1. A distressing emotion aroused by impending danger, evil, pain, etc., whether the threat is real or imagined; the feeling or condition of being afraid.
REAL or IMAGINED.
See, deep in your mind, you have all of these receptors that tell you when to have specific “feelings” or “emotions”. This area of your brain is called The Amygdala or “Fear Center”.
[…] a small, almond-shaped cluster of neurons buried deep within the brain’s limbic system. There are two of them, one on each side of the brain, and the dominant view is that their primary purpose is to govern the emotion of fear. That means both that we need these clusters of neurons in order to feel afraid, and conversely, that activity in the amygdala is a sure sign that we are scared or threatened.
Oftentimes, fear makes us back away or shy from confrontation / criticism / pain, when in reality, the ‘pain’ factor is likely minimal compared to the actual act (flogging, whipping, paddling, cbt, suspension, knife play, etc.). Not that you can literally shut off that part of your brain, but you can train it to have more favorable responses to otherwise unfavorable situations.
In My experience, fear has been more of a hindrance than a help. For many subs, it is the same. Fear can keep you from experiencing things you long to try, or prevent you from even considering it to begin with.
But, is it truly fear? If you secretly long for something that ‘society’ has told you (brainwashed) is wrong or abnormal, your mind will tell you that you should run from it, keep your distance…toe the line, so to speak. This is your “Fight or Flight” response; It’s automatic.
The fight-or-flight response (also called the fight, flight, freeze, or fawn response [in PTSD], hyperarousal, or the acute stress response) is a physiological reaction that occurs in response to a perceived harmful event, attack, or threat to survival.
Maybe, just maybe…it’s guilt.
is a cognitive
or an emotional
experience that occurs when a person realizes
—accurately or not—that he or she has compromised his or her own standards of conduct or has violated a moral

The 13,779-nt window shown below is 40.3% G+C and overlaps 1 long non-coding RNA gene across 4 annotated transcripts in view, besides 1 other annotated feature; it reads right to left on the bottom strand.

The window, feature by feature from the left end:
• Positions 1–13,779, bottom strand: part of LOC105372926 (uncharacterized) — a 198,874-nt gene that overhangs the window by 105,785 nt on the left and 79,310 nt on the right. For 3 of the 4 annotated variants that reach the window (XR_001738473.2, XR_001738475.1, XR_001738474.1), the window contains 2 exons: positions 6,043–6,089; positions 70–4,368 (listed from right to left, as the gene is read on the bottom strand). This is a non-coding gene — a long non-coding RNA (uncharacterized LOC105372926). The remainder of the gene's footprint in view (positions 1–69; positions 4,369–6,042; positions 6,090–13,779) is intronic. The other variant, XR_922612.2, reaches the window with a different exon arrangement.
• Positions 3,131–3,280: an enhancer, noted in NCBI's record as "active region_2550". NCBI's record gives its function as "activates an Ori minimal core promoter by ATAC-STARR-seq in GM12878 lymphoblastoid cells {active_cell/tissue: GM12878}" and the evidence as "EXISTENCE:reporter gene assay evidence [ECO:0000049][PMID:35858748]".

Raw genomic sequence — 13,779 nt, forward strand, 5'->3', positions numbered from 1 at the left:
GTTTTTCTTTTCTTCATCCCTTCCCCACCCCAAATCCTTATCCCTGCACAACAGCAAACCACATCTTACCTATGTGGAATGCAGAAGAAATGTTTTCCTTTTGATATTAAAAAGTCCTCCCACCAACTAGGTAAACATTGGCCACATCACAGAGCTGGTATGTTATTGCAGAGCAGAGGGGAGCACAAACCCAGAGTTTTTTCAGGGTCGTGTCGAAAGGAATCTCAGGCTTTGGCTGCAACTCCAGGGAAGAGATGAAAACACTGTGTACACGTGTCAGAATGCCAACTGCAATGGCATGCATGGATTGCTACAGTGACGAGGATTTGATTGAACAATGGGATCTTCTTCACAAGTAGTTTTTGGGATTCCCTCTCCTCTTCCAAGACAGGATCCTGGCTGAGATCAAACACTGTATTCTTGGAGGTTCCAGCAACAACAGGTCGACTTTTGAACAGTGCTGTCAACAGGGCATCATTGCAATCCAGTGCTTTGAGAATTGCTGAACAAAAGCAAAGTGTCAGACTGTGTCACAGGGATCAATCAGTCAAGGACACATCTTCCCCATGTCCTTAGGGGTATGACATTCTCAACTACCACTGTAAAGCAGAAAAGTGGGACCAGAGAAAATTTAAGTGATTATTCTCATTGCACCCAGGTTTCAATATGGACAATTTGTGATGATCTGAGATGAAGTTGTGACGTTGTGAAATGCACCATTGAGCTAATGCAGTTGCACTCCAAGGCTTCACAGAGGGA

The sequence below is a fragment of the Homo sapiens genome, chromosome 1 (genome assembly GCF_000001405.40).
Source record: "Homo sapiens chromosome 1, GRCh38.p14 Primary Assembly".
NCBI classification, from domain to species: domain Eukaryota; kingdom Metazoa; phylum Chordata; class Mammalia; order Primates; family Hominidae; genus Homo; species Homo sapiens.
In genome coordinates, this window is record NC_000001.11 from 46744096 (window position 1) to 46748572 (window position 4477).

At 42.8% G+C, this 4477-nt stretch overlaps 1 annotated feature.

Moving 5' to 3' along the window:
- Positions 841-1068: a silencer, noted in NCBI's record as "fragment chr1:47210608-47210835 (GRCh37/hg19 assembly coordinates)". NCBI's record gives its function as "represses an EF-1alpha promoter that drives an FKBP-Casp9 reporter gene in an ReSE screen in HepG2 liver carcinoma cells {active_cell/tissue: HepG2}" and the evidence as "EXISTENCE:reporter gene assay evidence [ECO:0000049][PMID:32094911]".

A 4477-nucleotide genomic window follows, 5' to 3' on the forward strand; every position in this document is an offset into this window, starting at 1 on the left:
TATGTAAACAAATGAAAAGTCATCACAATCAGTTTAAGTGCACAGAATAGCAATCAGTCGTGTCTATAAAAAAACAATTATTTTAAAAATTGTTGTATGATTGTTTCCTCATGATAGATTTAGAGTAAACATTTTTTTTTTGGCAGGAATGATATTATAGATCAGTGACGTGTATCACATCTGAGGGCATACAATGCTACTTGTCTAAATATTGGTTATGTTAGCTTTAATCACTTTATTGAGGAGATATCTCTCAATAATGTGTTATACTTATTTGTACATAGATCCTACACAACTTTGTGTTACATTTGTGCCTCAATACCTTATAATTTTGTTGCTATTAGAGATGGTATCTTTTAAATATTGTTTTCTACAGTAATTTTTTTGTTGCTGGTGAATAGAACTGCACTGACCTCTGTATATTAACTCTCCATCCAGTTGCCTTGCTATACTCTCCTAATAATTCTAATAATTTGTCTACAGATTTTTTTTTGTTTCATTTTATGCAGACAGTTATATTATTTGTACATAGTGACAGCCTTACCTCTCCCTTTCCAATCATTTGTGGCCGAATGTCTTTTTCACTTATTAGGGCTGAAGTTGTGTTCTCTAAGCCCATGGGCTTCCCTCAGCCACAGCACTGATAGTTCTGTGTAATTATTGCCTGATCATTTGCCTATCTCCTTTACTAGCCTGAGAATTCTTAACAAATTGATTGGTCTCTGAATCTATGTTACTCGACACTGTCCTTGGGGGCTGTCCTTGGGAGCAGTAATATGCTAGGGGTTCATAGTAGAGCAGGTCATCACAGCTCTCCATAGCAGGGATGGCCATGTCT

standard, and bears significant responsibility for that violation.
Everyone has felt it for various reasons. However, I believe that this experience is even MORE intense in a BDSM lifestyle. Everything that W/we do is frowned upon by ‘society’ or exploited for the mass consumption of those who have no clue what it is that W/we do. (i.e. 50 shades of *vomit*).
Guilt can cause you to flee from an otherwise fine situation. If you allow guilt to take over, you will never truly enjoy BDSM in its entirety. There is much to be said about accepting your flaws and embracing them in a community full of flawed individuals. If you love what you do, don’t let anyone make you feel guilty for it.
We’re all entitled to happiness, so long as it’s consensual.
1. the condition in which sexual or other gratification depends on one’s suffering physical pain or humiliation. 2. a person who is gratified by pain, degradation, etc., that is self-imposed or imposed by others. 3. a person who finds pleasure in self-denial, submissiveness, etc.
Masochists are key to the Sadists survival. If W/we have no one to beat / torture, what’s the point of being a Sadist? 🙂 They take what W/we dish out, and they’re happier for it, because it’s EXACTLY what they want. Honestly, knowing what you want is important when negotiating scenes or D/s relationships. If you don’t know what you want, TRY new things until you find out.
You all know the rush of “misbehaving” or “breaking rules”. The inevitable feeling of being invincible, if only for a short time, is like a full body high. The (sort of) similar feeling of elation (during a BDSM scene) is often called “subspace“:
A “natural high” that a sub (or bottom) gets during a scene or when being controlled. The sub may feel disconnected from time, space, and/or their body, and may have limited ability to communicate. It is critical that a Dom(me)/Top take responsibility for the sub/bottom and be aware of their sub’s well being if they are in subspace.
Oh yes, you read “responsible”. Being a Dominant / Top doesn’t give you license to be a raging asshole whenever the hell you want. (In fact, that makes you an abuser, which is frowned upon in our Community). An often overlooked part of the scene is “TopDrop”:
Top drop: A sudden, abrupt feeling of depression, unhappiness, or similar negative emotion in a Dominant or Top which may occur after a period of BDSM activity. Some Tops experience it regularly; with others, it may happen when the “scene” did not go as planned, or goes counter to the Top’s ingrained beliefs, either immediately or even days later, and often lessened or prevented byaftercare. (Also see sub drop, domdrop, aftercare)
In other words: A Dominant is not infallible, and a submissive is not a doormat. Just because you “identify” as a s-type, does not mean you are to be abused without your consent.
I hope this has given a little more insight into the “Fear and Suffering” aspect of being an s-type. Of course, not all scenarios are the same and not everyone experiences things the same way. This is just one opinion of many. That being said, PLEASE feel free to comment. I’d love to hear what you think about the subject.
…We’ll delve into “Hard Limits” in My next blog!
stay tuned 🙂